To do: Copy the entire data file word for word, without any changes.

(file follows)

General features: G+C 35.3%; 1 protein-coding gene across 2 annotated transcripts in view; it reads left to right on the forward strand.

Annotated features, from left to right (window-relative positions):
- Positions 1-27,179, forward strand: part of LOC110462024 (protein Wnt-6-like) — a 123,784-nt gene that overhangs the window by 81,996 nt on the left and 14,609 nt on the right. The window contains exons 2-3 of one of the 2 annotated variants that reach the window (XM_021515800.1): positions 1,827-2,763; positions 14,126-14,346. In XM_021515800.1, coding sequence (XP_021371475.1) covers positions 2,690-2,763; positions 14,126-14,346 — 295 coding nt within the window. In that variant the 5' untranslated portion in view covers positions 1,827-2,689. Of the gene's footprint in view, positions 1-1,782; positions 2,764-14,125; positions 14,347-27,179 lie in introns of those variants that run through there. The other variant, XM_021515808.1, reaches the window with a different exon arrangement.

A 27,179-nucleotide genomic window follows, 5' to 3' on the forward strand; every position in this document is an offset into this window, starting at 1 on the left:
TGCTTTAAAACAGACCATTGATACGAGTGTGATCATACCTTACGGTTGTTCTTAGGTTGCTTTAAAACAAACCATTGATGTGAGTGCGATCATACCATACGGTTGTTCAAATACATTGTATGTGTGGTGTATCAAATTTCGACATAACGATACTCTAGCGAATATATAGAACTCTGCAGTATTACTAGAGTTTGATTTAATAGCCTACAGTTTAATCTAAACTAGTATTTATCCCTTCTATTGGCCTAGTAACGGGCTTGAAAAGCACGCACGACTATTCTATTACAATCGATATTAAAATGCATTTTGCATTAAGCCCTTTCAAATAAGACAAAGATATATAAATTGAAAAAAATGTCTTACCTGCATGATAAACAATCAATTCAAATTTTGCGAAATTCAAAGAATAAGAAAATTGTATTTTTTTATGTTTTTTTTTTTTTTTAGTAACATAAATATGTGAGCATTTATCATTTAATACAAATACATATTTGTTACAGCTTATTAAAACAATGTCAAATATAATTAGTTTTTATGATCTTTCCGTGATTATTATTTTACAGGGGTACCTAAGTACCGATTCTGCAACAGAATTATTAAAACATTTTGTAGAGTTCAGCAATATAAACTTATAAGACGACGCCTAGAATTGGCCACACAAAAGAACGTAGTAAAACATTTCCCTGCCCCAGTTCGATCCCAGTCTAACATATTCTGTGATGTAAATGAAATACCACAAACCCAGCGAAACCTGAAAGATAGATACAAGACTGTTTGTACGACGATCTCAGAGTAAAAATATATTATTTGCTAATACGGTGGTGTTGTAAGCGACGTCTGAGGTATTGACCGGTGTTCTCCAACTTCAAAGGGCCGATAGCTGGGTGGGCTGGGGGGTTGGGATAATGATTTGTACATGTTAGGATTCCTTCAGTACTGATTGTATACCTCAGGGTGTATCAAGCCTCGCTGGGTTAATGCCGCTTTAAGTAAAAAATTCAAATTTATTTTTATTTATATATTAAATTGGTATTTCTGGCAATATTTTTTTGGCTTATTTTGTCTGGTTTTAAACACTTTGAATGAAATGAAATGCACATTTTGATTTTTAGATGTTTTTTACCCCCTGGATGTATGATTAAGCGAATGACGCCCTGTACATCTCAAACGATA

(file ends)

General features: G+C 35.3%; 1 protein-coding gene across 2 annotated transcripts in view; it reads left to right on the forward strand.

Annotated features, from left to right (window-relative positions):
- Positions 1-27,179, forward strand: part of LOC110462024 (protein Wnt-6-like) — a 123,784-nt gene that overhangs the window by 81,996 nt on the left and 14,609 nt on the right. The window contains exons 2-3 of one of the 2 annotated variants that reach the window (XM_021515800.1): positions 1,827-2,763; positions 14,126-14,346. In XM_021515800.1, coding sequence (XP_021371475.1) covers positions 2,690-2,763; positions 14,126-14,346 — 295 coding nt within the window. In that variant the 5' untranslated portion in view covers positions 1,827-2,689. Of the gene's footprint in view, positions 1-1,782; positions 2,764-14,125; positions 14,347-27,179 lie in introns of those variants that run through there. The other variant, XM_021515808.1, reaches the window with a different exon arrangement.

A 27,179-nucleotide genomic window follows, 5' to 3' on the forward strand; every position in this document is an offset into this window, starting at 1 on the left:
TGCTTTAAAACAGACCATTGATACGAGTGTGATCATACCTTACGGTTGTTCTTAGGTTGCTTTAAAACAAACCATTGATGTGAGTGCGATCATACCATACGGTTGTTCAAATACATTGTATGTGTGGTGTATCAAATTTCGACATAACGATACTCTAGCGAATATATAGAACTCTGCAGTATTACTAGAGTTTGATTTAATAGCCTACAGTTTAATCTAAACTAGTATTTATCCCTTCTATTGGCCTAGTAACGGGCTTGAAAAGCACGCACGACTATTCTATTACAATCGATATTAAAATGCATTTTGCATTAAGCCCTTTCAAATAAGACAAAGATATATAAATTGAAAAAAATGTCTTACCTGCATGATAAACAATCAATTCAAATTTTGCGAAATTCAAAGAATAAGAAAATTGTATTTTTTTATGTTTTTTTTTTTTTTTAGTAACATAAATATGTGAGCATTTATCATTTAATACAAATACATATTTGTTACAGCTTATTAAAACAATGTCAAATATAATTAGTTTTTATGATCTTTCCGTGATTATTATTTTACAGGGGTACCTAAGTACCGATTCTGCAACAGAATTATTAAAACATTTTGTAGAGTTCAGCAATATAAACTTATAAGACGACGCCTAGAATTGGCCACACAAAAGAACGTAGTAAAACATTTCCCTGCCCCAGTTCGATCCCAGTCTAACATATTCTGTGATGTAAATGAAATACCACAAACCCAGCGAAACCTGAAAGATAGATACAAGACTGTTTGTACGACGATCTCAGAGTAAAAATATATTATTTGCTAATACGGTGGTGTTGTAAGCGACGTCTGAGGTATTGACCGGTGTTCTCCAACTTCAAAGGGCCGATAGCTGGGTGGGCTGGGGGGTTGGGATAATGATTTGTACATGTTAGGATTCCTTCAGTACTGATTGTATACCTCAGGGTGTATCAAGCCTCGCTGGGTTAATGCCGCTTTAAGTAAAAAATTCAAATTTATTTTTATTTATATATTAAATTGGTATTTCTGGCAATATTTTTTTGGCTTATTTTGTCTGGTTTTAAACACTTTGAATGAAATGAAATGCACATTTTGATTTTTAGATGTTTTTTACCCCCTGGATGTATGATTAAGCGAATGACGCCCTGTACATCTCAAACGATA